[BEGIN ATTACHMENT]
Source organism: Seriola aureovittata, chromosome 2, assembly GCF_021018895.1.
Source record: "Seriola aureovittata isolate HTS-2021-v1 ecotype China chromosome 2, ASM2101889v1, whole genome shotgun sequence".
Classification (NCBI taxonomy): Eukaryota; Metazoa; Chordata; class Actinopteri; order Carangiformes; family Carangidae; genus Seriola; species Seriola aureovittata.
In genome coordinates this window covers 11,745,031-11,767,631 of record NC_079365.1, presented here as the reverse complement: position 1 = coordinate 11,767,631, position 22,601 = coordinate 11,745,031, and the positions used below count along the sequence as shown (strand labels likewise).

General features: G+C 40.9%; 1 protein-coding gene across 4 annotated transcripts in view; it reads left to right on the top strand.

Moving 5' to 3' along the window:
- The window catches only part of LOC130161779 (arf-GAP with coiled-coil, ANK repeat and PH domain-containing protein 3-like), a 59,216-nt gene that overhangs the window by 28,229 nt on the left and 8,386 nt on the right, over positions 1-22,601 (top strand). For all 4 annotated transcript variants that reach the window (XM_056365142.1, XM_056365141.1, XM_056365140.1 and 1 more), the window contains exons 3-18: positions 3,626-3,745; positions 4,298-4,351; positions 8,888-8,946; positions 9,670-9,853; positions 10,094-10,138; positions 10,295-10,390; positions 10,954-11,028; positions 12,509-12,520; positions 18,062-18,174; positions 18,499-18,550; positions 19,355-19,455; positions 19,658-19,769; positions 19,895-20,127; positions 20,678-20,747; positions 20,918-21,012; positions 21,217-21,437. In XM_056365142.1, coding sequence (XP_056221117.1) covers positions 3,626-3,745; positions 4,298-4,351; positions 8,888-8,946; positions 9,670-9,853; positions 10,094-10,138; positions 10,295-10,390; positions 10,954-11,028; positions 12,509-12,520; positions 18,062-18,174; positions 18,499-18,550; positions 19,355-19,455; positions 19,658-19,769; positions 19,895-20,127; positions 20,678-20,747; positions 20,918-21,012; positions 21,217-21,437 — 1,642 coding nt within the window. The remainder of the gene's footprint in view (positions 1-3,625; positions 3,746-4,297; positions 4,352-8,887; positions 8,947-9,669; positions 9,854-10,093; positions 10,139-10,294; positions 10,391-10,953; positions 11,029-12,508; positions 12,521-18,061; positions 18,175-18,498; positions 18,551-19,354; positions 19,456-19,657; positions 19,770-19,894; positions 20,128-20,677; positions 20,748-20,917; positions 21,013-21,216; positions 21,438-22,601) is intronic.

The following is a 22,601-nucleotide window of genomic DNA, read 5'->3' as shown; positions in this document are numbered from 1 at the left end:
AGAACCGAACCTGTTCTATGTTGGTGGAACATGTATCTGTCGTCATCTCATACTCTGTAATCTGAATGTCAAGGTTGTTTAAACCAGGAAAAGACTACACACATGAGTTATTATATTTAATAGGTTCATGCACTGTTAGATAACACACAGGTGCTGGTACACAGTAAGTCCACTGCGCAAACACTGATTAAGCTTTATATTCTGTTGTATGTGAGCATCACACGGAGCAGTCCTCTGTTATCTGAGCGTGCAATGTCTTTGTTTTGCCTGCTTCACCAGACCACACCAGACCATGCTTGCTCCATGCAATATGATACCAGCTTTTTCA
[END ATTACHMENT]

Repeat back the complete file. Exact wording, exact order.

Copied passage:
Source organism: Seriola aureovittata, chromosome 2, assembly GCF_021018895.1.
Source record: "Seriola aureovittata isolate HTS-2021-v1 ecotype China chromosome 2, ASM2101889v1, whole genome shotgun sequence".
Classification (NCBI taxonomy): Eukaryota; Metazoa; Chordata; class Actinopteri; order Carangiformes; family Carangidae; genus Seriola; species Seriola aureovittata.
In genome coordinates this window covers 11,745,031-11,767,631 of record NC_079365.1, presented here as the reverse complement: position 1 = coordinate 11,767,631, position 22,601 = coordinate 11,745,031, and the positions used below count along the sequence as shown (strand labels likewise).

General features: G+C 40.9%; 1 protein-coding gene across 4 annotated transcripts in view; it reads left to right on the top strand.

Moving 5' to 3' along the window:
- The window catches only part of LOC130161779 (arf-GAP with coiled-coil, ANK repeat and PH domain-containing protein 3-like), a 59,216-nt gene that overhangs the window by 28,229 nt on the left and 8,386 nt on the right, over positions 1-22,601 (top strand). For all 4 annotated transcript variants that reach the window (XM_056365142.1, XM_056365141.1, XM_056365140.1 and 1 more), the window contains exons 3-18: positions 3,626-3,745; positions 4,298-4,351; positions 8,888-8,946; positions 9,670-9,853; positions 10,094-10,138; positions 10,295-10,390; positions 10,954-11,028; positions 12,509-12,520; positions 18,062-18,174; positions 18,499-18,550; positions 19,355-19,455; positions 19,658-19,769; positions 19,895-20,127; positions 20,678-20,747; positions 20,918-21,012; positions 21,217-21,437. In XM_056365142.1, coding sequence (XP_056221117.1) covers positions 3,626-3,745; positions 4,298-4,351; positions 8,888-8,946; positions 9,670-9,853; positions 10,094-10,138; positions 10,295-10,390; positions 10,954-11,028; positions 12,509-12,520; positions 18,062-18,174; positions 18,499-18,550; positions 19,355-19,455; positions 19,658-19,769; positions 19,895-20,127; positions 20,678-20,747; positions 20,918-21,012; positions 21,217-21,437 — 1,642 coding nt within the window. The remainder of the gene's footprint in view (positions 1-3,625; positions 3,746-4,297; positions 4,352-8,887; positions 8,947-9,669; positions 9,854-10,093; positions 10,139-10,294; positions 10,391-10,953; positions 11,029-12,508; positions 12,521-18,061; positions 18,175-18,498; positions 18,551-19,354; positions 19,456-19,657; positions 19,770-19,894; positions 20,128-20,677; positions 20,748-20,917; positions 21,013-21,216; positions 21,438-22,601) is intronic.

The following is a 22,601-nucleotide window of genomic DNA, read 5'->3' as shown; positions in this document are numbered from 1 at the left end:
AGAACCGAACCTGTTCTATGTTGGTGGAACATGTATCTGTCGTCATCTCATACTCTGTAATCTGAATGTCAAGGTTGTTTAAACCAGGAAAAGACTACACACATGAGTTATTATATTTAATAGGTTCATGCACTGTTAGATAACACACAGGTGCTGGTACACAGTAAGTCCACTGCGCAAACACTGATTAAGCTTTATATTCTGTTGTATGTGAGCATCACACGGAGCAGTCCTCTGTTATCTGAGCGTGCAATGTCTTTGTTTTGCCTGCTTCACCAGACCACACCAGACCATGCTTGCTCCATGCAATATGATACCAGCTTTTTCA